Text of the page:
Scientists recognize that selenium is critical for all normal selenoenzyme functions in the body. These enzymes are produced in the cells of all animals. The creation of selenide is necessary for selenocysteine synthesis. Brain selenoenzyme activities normally occur uninterrupted, but the presence of mercury will actually stop selenoenzyme activity.
Methylmercury has negative effects on selenoenzyme activity and is especially detrimental to the developing fetus. Mercury binds to selenium better than any other element. Methylmercury toxicity impairs selenoenzyme activities in the brain. It is quite common for a person with mercury poisoning to show silent latency, which is a delay in the appearance of signs and symptoms.
Studies showing the positive effect of selenium on methylmercury in the body
The toxic side effects of exposure to mercury are well-documented and observed in scientific studies. The protective effect of selenium against mercury in the body has also been well-noted in all species studied, such as in rats. Metabolic systems of rats are similar to humans, which is why they are used in laboratory studies.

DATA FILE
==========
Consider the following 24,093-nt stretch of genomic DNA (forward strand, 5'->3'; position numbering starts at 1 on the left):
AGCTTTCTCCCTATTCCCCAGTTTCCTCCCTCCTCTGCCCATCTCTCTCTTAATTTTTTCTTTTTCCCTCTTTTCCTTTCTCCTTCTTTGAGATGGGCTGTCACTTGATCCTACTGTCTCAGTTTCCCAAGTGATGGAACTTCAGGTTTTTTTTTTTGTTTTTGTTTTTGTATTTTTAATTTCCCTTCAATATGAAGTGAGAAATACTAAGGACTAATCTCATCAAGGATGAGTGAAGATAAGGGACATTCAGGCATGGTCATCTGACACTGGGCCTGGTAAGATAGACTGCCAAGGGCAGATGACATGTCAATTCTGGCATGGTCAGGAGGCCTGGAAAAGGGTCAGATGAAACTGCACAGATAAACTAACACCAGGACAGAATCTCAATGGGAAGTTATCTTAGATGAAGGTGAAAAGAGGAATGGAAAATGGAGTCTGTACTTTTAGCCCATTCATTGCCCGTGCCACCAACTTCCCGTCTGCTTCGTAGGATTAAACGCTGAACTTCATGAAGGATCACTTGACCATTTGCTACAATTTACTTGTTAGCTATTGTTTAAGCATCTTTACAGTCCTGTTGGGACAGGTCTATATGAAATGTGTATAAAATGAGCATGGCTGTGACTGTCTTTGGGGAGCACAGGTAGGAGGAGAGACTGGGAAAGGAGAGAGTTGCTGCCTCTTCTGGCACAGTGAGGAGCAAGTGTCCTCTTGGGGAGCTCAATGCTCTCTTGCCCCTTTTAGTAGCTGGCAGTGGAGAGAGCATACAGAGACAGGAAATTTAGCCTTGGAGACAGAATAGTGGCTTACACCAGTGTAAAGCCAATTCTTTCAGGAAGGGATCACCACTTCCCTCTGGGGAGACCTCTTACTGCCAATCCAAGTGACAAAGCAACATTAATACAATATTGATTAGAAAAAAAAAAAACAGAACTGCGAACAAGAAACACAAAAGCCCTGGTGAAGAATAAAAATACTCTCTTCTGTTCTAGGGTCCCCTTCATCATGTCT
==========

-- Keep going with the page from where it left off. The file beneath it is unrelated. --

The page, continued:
Selenium treatments in groups of rats were nearly identical, whether mercury administration was discontinued or not. In selenium-protection and therapy studies, observable consequences of methylmercury exposure are abolished even when high methylmercury exposures occur in five-fold excess of selenium.
One selenium molecule will take care of 5 mercury molecules. In one study, two rats received an adequate amount of selenium. One received no mercury and the other received a toxic amount of mercury. Both rats did very well .
The importance of eating fish as a source of selenium to health
Many diseases are linked to the lack of sufficient selenium in our diets. Selenium is important for enzyme activities in the brain and endocrine tissues, has highly a significant but less understood role in preventing certain types of cancer, and improving many aspects of immune system health. Deletion of this mineral from the diet results in severe neurological issues such as mental retardation and delays in development.
The presence of methylmercury is fairly high in the gulf region of the U.S. By coincidence, selenium concentrations are highest in water ways including lakes, rivers, oceans, seas, canals, with the Gulf of Mexico being one of these regions. Although methylmercury in these areas is higher than other places, so is selenium. Robert Disney points out, “Nature knows what it’s doing.”
Selenium is one of the lesser common minerals found on earth, but is critical for sustained function of 20-30 important enzymes needed for biological functions. Brain, nervous system function, and protection against oxidative stress are just a few of the important functions of selenium in our bodies.